From the minute you said ‘I Do’ you’ve had issues with certain members of your new husband’s family. They’re different than you (you didn’t realize how different until now), they’re strange about how they deal with normal things, they eat their food on the wrong side of their mouth. Right now you are experiencing life with the inlaws, and it’s driving you insane. It isn’t that you don’t want to love them; it’s more like they try really hard to get under your skin and you have no idea why. Truth is, you all are going to have to get to know each other and there are things you are going to do that drive them bananas, too. But there’s hope! Here are 5 super important things to keep in mind when dealing with the inlaws. Not because you have to change everything about yourself to fit in with them, but because you will all need to make certain compromises to fit in with each other.
5 Essential Things To Keep In Mind When Dealing With Inlaws
1. You didn’t marry them.
Even though it feels like it from time to time, you did not marry them. Yes, the popular belief is when you marry your spouse you marry their entire family, but that isn’t exactly true. You married into a family, but you still (for the most part) have your own. And the biggest part of your own now has to be your spouse. You married him. So stop trying to figure out how to make them love you more, and put those energies into making sure he knows how much you love him.
2. They were raised with different values and thoughts than you.
And that’s okay. The thing to remember is that you’ve spent intimate time with your spouse. You might think you know his family, but you don’t. You know his version of his family. And no matter how much time you’ve spent with them while the two of you were getting to know each other, they are still people who probably held back a bit in order to look good to you. And you probably did the same. And that’s okay; but, you have to remember that now that you are married, they are going to let more of themselves shine through. And so are you. There will be growing pains, but if you work together, you can get to know them and hopefully cherish and honor their values and thoughts (as they hopefully will yours).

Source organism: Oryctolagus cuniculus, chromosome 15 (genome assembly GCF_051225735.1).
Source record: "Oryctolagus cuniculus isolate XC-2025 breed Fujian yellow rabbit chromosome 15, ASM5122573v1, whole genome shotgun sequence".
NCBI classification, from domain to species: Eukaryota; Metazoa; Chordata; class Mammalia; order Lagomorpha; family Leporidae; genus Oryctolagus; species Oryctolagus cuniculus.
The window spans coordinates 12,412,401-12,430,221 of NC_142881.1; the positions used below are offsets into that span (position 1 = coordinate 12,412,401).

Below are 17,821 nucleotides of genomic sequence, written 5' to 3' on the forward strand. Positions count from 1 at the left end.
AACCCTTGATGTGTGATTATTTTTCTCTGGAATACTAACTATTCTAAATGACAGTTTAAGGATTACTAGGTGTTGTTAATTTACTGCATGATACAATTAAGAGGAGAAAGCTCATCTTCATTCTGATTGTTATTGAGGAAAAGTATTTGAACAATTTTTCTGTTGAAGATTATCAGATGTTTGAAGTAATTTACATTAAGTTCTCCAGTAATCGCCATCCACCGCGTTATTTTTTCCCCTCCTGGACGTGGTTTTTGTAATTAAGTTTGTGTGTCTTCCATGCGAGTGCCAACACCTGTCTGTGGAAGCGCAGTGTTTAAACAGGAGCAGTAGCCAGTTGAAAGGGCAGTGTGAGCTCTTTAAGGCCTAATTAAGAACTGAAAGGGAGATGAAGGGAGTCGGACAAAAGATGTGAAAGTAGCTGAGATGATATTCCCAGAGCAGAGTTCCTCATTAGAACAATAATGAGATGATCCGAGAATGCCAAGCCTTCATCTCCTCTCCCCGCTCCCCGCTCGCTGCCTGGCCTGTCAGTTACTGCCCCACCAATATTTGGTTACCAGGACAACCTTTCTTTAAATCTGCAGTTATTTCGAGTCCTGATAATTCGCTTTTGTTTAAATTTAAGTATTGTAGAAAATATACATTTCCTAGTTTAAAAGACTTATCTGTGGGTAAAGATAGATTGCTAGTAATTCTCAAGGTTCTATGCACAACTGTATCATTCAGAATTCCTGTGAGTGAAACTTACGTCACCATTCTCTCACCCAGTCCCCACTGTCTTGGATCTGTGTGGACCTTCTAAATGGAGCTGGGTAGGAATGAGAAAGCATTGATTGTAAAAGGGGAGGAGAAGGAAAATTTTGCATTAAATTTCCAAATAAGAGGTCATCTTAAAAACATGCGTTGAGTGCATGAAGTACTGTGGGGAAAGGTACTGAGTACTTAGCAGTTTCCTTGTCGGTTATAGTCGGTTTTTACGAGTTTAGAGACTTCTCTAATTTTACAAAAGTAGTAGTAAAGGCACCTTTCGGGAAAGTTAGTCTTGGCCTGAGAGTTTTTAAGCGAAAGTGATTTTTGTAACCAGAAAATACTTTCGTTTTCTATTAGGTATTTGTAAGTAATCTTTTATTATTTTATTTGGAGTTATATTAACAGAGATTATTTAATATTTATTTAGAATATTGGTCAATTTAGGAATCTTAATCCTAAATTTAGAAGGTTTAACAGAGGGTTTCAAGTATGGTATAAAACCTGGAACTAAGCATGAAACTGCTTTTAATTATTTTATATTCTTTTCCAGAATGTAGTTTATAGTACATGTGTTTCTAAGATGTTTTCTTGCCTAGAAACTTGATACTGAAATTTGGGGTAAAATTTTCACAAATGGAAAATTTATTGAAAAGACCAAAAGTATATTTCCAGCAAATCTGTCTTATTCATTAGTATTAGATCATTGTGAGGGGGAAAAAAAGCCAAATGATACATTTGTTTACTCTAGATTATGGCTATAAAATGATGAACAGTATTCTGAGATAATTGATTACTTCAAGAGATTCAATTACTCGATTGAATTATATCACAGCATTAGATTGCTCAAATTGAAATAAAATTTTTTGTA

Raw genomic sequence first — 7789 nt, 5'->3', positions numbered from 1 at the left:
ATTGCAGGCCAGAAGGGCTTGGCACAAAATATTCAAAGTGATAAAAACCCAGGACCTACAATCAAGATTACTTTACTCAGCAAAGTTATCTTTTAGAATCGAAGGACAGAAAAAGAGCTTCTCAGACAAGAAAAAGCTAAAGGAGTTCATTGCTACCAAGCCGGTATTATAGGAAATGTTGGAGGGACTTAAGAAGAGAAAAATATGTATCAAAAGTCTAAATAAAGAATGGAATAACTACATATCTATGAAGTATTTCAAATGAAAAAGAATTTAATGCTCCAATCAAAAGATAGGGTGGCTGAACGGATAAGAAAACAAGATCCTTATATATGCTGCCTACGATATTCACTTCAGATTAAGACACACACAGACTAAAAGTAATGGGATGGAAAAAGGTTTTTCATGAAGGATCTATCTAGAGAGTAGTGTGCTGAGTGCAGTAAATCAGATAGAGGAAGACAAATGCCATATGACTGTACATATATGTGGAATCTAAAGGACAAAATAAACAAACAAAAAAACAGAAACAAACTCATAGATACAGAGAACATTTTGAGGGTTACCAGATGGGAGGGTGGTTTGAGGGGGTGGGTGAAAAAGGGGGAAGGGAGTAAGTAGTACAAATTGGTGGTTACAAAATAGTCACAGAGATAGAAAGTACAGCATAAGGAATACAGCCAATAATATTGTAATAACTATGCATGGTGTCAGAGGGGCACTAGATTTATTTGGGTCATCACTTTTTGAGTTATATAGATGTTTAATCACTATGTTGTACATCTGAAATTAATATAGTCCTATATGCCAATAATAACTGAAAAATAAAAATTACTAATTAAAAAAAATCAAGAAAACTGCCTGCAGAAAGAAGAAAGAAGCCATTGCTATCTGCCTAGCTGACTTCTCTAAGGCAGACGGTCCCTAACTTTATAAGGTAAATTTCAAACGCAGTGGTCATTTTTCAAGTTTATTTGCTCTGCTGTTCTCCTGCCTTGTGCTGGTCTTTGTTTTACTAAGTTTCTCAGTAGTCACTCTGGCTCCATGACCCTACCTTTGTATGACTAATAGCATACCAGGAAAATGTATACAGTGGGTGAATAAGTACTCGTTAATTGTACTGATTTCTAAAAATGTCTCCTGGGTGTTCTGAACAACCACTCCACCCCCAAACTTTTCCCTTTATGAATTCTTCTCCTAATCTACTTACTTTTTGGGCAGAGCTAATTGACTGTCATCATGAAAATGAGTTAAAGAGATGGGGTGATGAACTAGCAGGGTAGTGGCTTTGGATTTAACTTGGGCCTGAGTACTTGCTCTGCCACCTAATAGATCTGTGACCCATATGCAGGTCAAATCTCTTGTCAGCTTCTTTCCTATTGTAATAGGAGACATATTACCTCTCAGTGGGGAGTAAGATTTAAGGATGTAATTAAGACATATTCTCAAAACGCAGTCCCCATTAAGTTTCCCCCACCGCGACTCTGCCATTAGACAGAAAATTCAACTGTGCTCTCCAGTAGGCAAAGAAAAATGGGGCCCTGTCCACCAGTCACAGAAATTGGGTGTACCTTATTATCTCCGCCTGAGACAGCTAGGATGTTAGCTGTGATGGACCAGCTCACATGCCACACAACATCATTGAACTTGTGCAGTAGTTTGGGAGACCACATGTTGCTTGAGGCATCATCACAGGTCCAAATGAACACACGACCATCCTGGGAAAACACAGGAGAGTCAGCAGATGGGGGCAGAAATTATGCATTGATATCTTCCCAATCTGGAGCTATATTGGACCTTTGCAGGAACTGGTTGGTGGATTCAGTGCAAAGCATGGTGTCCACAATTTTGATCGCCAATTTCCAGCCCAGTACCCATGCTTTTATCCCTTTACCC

3. Don’t put your spouse in the middle.
Your mother-in-law is a pill. Your sister-in-law had a party and didn’t invite you. There was that one time your husband’s uncle maybe put a move on you at Thanksgiving. Tell your spouse these things, but don’t make him choose sides. Don’t make him choose between the family he has spent the first (ish?) years of his life with over you. It isn’t fair to him. Grow a backbone! If your MIL is stepping over boundaries, remind her of where they are. If your SIL didn’t invite you, maybe she thought you weren’t interested. Maybe it was only for the gals she went to college with. It’s okay to ask. And as for that uncle? Yeah, he’s always been a bit of a drunk. Do your best to stay away and know that it’s completely fine to not love everyone in the same way.
4. Do compromise; don’t be a doormat.
Just because you’re right doesn’t mean you have to get your way. Just like in your marriage, compromise with the inlaws will take you a long way toward finding a healthy center. If you spent a holiday at their house, plan a different time to have everyone over to your own. At the same time, you don’t have to give in to their every demand. Just because the inlaws had Thanksgiving at their house every single year doesn’t mean you can’t start a new tradition. Or, perhaps alternate between their house and your family home, or even your own. Compromise doesn’t mean you have to let anyone walk on you; it just means you don’t always have to get your way.
5. It’s okay to walk away.
If tensions are too high and you feel as if you might reach a point of saying something that can’t be taken back, walk away. They might be upset that you walked away, but whatever you might have said would last a lot longer and might never be forgotten. It’s okay to take a step back, think about how to handle a situation, and deal with it after you have a better frame of mind.
Learning to be part of a whole new family takes time, energy, and a whole lot of compromise and commitment. The thing you must remember is these people are now in your life for the rest of your life. When you have kids, when you are going through a tough time with your spouse, as you lose members of your own family, your inlaws will be there for you and with you – as long as you give them a chance to get to know who you really are.